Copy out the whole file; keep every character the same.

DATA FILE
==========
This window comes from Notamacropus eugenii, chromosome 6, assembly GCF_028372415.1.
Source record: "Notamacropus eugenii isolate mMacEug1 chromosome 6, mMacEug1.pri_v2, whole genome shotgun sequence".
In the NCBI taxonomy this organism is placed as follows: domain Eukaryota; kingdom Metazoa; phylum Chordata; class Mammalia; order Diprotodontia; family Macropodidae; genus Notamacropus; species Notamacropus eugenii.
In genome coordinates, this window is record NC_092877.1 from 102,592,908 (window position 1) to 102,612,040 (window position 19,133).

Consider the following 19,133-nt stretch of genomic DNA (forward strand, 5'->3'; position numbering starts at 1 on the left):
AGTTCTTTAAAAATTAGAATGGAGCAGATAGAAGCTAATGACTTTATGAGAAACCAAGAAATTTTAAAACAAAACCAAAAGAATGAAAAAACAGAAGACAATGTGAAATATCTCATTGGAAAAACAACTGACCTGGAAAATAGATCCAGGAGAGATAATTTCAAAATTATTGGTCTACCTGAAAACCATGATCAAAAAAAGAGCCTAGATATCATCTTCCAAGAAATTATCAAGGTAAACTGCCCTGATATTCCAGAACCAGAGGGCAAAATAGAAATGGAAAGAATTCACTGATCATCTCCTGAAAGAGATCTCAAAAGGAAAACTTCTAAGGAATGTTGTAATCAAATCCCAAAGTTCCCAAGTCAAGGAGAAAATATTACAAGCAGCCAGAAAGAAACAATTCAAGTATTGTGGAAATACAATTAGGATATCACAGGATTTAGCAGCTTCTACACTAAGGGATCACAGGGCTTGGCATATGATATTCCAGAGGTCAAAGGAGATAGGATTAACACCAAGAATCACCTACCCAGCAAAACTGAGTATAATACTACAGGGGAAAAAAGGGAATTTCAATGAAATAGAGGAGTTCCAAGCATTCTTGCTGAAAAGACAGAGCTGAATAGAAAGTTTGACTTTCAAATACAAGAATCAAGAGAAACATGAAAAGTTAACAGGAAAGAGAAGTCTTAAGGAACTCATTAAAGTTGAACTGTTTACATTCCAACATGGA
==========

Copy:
This window comes from Notamacropus eugenii, chromosome 6, assembly GCF_028372415.1.
Source record: "Notamacropus eugenii isolate mMacEug1 chromosome 6, mMacEug1.pri_v2, whole genome shotgun sequence".
In the NCBI taxonomy this organism is placed as follows: domain Eukaryota; kingdom Metazoa; phylum Chordata; class Mammalia; order Diprotodontia; family Macropodidae; genus Notamacropus; species Notamacropus eugenii.
In genome coordinates, this window is record NC_092877.1 from 102,592,908 (window position 1) to 102,612,040 (window position 19,133).

Consider the following 19,133-nt stretch of genomic DNA (forward strand, 5'->3'; position numbering starts at 1 on the left):
AGTTCTTTAAAAATTAGAATGGAGCAGATAGAAGCTAATGACTTTATGAGAAACCAAGAAATTTTAAAACAAAACCAAAAGAATGAAAAAACAGAAGACAATGTGAAATATCTCATTGGAAAAACAACTGACCTGGAAAATAGATCCAGGAGAGATAATTTCAAAATTATTGGTCTACCTGAAAACCATGATCAAAAAAAGAGCCTAGATATCATCTTCCAAGAAATTATCAAGGTAAACTGCCCTGATATTCCAGAACCAGAGGGCAAAATAGAAATGGAAAGAATTCACTGATCATCTCCTGAAAGAGATCTCAAAAGGAAAACTTCTAAGGAATGTTGTAATCAAATCCCAAAGTTCCCAAGTCAAGGAGAAAATATTACAAGCAGCCAGAAAGAAACAATTCAAGTATTGTGGAAATACAATTAGGATATCACAGGATTTAGCAGCTTCTACACTAAGGGATCACAGGGCTTGGCATATGATATTCCAGAGGTCAAAGGAGATAGGATTAACACCAAGAATCACCTACCCAGCAAAACTGAGTATAATACTACAGGGGAAAAAAGGGAATTTCAATGAAATAGAGGAGTTCCAAGCATTCTTGCTGAAAAGACAGAGCTGAATAGAAAGTTTGACTTTCAAATACAAGAATCAAGAGAAACATGAAAAGTTAACAGGAAAGAGAAGTCTTAAGGAACTCATTAAAGTTGAACTGTTTACATTCCAACATGGA